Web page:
Morning Call: pick of the comment

The ten must-read pieces from this morning's papers

1. Brown may have survived. But the coup was a success (Guardian)

Seumas Milne argues that although the Hoon/Hewitt coup failed to oust Gordon Brown it succeeded in changing Labour's political direction. Thanks to the Blairites, the government's "crablike shift" towards a more social-democratic stance has come to a halt.

2. Bankers are just bonus-snaffling Marxists (Times)

Anatole Kaletsky says that, as with Yugoslav workers' co-operatives, the problem with the banks was that managers paid out all the revenues in wages and allowed their capital to disappear.

3. Crunch time for reforming banks (Daily Telegraph)

The launch of the Financial Crisis Inquiry Commission in the US is the last chance to shame a banking industry into change, says Adrian Michaels.

4. Iris Robinson is not a sinner. She's a heroine (Times)

Robinson may be "fairly ghastly" but she deserves to be celebrated for breaking free from decades of suffocating Presbyterianism, argues Melanie Reid.

5. Ranting against Iran won't help reform (Independent)

Declaring Iran a pariah state and imposing new sanctions will not help the country's dissidents, warns Adrian Hamilton. Western protesters must remember that change will come only from within the country, not without.

6. The biggest loser from this election will be positive politics (Independent)

John Rentoul says that, with the Tories nowhere near as popular as New Labour was in 1997, we can expect a dismal anti-politics election, with no party able to offer a clean break.

7. Will Google stand up to France and Italy, too? (Guardian)

Rebecca MacKinnon praises Google's stand against Chinese censorship, but questions whether the internet giant will be willing to challenge France's and Italy's efforts to restrict web privacy and freedom.

8. The crusade against faith schools is an attack on our freedom (Daily Telegraph)

Ed Balls's attempt to control the admissions policies of faith schools is illiberal and unjust, argues Benedict Brogan.

9. Haiti's earthquake (Times)

A leader says that the US has allowed Haiti, a country on its doorstep, to become a failed state. The Obama administration must lead the way in mounting an effective aid operation.

10. Media-savvy designer Islamists must not distract us from the real danger (Guardian)

Timothy Garton Ash warns that steps to ban Islam4UK and other extremist groups once again risk reducing liberty without increasing security.

 

Follow the New Statesman team on Twitter

Getty
Show Hide image

Keir Starmer's Brexit diary: Why doesn't David Davis want to answer my questions?

The shadow Brexit secretary on the resignation of Sir Ivan Rogers, the Prime Minister's speech and tracking down his opposite in government.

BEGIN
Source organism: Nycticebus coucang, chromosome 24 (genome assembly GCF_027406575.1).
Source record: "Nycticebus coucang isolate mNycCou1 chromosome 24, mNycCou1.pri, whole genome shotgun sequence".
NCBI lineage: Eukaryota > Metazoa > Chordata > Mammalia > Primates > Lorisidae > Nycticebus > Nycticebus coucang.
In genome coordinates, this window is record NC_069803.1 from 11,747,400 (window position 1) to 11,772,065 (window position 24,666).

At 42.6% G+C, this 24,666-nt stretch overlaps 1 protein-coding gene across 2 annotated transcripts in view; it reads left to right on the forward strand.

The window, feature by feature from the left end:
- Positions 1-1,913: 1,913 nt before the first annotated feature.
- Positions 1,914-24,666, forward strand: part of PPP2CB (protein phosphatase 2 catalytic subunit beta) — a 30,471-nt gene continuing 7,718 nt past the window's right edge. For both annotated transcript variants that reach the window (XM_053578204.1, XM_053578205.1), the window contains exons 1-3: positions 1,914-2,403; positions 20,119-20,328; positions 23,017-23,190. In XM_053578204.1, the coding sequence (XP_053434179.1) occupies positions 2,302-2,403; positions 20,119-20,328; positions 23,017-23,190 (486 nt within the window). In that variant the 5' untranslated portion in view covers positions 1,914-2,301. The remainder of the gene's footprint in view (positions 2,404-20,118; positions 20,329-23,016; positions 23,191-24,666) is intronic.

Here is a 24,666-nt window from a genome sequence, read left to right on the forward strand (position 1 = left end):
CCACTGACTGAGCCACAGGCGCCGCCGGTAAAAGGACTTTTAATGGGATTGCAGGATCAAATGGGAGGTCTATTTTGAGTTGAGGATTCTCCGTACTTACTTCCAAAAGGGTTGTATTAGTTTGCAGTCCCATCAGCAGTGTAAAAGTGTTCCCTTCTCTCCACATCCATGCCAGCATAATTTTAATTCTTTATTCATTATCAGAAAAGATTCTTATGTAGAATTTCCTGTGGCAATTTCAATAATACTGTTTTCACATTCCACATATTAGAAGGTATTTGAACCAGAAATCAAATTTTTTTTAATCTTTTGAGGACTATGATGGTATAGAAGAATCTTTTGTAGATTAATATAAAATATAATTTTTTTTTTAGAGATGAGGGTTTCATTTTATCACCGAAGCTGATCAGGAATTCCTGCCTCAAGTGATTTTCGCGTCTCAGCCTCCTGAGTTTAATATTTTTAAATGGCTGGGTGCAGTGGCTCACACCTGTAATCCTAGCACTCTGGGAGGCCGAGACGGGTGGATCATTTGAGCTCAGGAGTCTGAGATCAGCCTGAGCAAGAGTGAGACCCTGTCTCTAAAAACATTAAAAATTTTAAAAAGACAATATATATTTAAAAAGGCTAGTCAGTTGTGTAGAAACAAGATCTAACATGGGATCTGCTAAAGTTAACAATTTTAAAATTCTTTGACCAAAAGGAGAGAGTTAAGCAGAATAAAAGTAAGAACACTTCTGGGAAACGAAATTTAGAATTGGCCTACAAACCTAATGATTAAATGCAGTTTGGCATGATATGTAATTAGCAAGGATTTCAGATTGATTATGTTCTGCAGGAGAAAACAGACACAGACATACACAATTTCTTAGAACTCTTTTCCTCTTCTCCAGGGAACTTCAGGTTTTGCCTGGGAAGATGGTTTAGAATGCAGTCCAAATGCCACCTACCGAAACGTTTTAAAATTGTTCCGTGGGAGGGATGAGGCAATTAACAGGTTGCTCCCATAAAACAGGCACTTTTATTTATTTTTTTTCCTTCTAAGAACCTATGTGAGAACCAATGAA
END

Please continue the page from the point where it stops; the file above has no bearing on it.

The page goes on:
My Brexit diary starts with a week of frustration and anticipation. 

Following the resignation of Sir Ivan Rogers, I asked that David Davis come to Parliament on the first day back after recess to make a statement. My concern was not so much the fact of Ivan’s resignation, but the basis – his concern that the government still had not agreed negotiating terms and so the UKRep team in Brussels was under-prepared for the challenge ahead. Davis refused to account, and I was deprived of the opportunity to question him. 

However, concerns about the state of affairs described by Rogers did prompt the Prime Minister to promise a speech setting out more detail of her approach to Brexit. Good, we’ve had precious little so far! The speech is now scheduled for Tuesday. Whether she will deliver clarity and reassurance remains to be seen. 

The theme of the week was certainly the single market; the question being what the PM intends to give up on membership, as she hinted in her otherwise uninformative Sophy Ridge interview. If she does so in her speech on Tuesday, she needs to set out in detail what she sees the alternative being, that safeguards jobs and the economy. 

For my part, I’ve had the usual week of busy meetings in and out of Parliament, including an insightful roundtable with a large number of well-informed experts organised by my friend and neighbour Charles Grant, who directs the Centre for European Reform. I also travelled to Derby and Wakefield to speak to businesses, trade unions, and local representatives, as I have been doing across the country in the last 3 months. 

Meanwhile, no word yet on when the Supreme Court will give its judgement in the Article 50 case. What we do know is that when it happens things will begin to move very fast! 

More next week. 

Keir